In the 1978 documentary Reggae in Babylon, Jamaican born singer Jimmy Lindsay explains the primary difference between the reggae music that originates from his homeland of Jamaica, and the reggae music produced in his adopted home of Great Britain. Lindsay posits that the geographical island atmosphere of Jamaica lends the music a naturally relaxed and positive vibe, whereas the reggae music produced in the UK is under the influence of stress, racial tensions, and economic inequality, resulting in a less easygoing musical experience. Of course, Jimmy Lindsay’s broad generalization and simplification inadvertently glosses over the political and spiritual turmoil that has haunted the foundation of Jamaican music since its danceable 1960’s bluebeat and ska rhythms gave way to the 1970’s rocksteady and dub excursions of roots reggae.
Reggae music has become one of the most popular and recognized types of music in the world, yet also one of the most frequently misunderstood. Despite the overtly social messages integral to Reggae, the deceptively mellifluous offbeats and harmonious vocal deliveries tend to hypnotize listeners away from the strife and suppression underlying the seemingly simple song structures. The music is great for dancing and, I guess, getting high to, but the lyrics often depict tales of the British imperialism and domination that followed Reggae’s originators from Africa to Jamaica and, eventually, to the United Kingdom. England in the 1970’s and 1980’s was a hotbed of racial discord that resulted in numerous race riots in a variety of locations around South London, where much of Babylon was filmed. Just as England’s Punk movement developed its own aesthetic out of the economic inequality of the time, so too did Britain’s burgeoning Reggae movement, giving voice to such acts as Black Uhuru, Steel Pulse, and Aswad, whose music features prominently in Babylon, and whose lead singer Brinsley Forde plays the lead character of Blue. Essentially, 1980’s Babylon explores the Jamaican “sound system” culture of late 1970’s Britain that grew out of its displaced Caribbean populace and the social conditions that necessitated its existence.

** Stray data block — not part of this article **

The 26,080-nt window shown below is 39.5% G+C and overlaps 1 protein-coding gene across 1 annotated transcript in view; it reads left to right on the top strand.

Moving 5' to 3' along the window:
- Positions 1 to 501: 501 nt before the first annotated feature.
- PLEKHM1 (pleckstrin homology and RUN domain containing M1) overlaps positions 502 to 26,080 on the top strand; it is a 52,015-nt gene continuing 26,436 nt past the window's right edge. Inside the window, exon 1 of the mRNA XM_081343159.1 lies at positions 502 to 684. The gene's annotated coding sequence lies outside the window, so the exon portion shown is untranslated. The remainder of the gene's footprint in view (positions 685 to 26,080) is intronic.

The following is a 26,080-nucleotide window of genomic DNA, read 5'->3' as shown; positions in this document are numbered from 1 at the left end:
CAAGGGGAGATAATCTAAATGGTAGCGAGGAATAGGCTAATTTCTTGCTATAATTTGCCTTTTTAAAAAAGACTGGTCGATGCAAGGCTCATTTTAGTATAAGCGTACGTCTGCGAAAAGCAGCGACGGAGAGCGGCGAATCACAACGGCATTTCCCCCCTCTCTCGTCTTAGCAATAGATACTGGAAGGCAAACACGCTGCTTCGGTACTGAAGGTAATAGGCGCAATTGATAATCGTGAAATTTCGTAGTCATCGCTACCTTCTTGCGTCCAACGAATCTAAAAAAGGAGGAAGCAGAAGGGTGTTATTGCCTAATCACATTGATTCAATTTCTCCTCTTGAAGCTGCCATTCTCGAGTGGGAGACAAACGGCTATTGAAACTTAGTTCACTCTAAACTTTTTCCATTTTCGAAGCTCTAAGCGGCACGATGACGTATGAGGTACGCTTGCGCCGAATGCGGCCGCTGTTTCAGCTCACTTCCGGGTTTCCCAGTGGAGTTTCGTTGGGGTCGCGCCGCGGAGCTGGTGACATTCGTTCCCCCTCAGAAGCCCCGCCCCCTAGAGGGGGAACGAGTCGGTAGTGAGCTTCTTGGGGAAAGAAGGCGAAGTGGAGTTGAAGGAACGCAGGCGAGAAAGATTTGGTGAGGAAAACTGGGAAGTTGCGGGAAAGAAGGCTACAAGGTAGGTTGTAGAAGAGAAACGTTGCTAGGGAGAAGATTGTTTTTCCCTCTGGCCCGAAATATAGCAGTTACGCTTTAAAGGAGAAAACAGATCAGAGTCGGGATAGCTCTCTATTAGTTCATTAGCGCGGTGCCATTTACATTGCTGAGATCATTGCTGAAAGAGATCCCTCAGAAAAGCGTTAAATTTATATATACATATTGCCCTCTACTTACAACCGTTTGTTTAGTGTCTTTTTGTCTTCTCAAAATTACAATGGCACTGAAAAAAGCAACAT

Babylon captures a moment in British history that was largely unknown to American audiences at the time of its release, but it can also be assumed that the low-budget Babylon received a very limited release in America. The “sound system” was virtually unheard of in 1970’s America, unless one belonged to a culture that participated in them, although New York City’s “block parties” could provide a close analogy. Basically, a sound system consists of a group of dj’s, mc’s, and engineers who would set up their enormous mobile discothèque of turntables, speakers, and other sound equipment, in dancehalls or on the street, and hold a giant dance party, where food, drink, and fun would be had by all. The sound system scene was a staple in Jamaica, and was imported to Britain by the growing Caribbean population from the 1950’s to the 1980’s. However, the harder the misplaced Caribbean émigrés attempted to hold on to their native cultures, the harder and more violently neo-fascist, pro-white groups like the National Front attacked non-white citizens.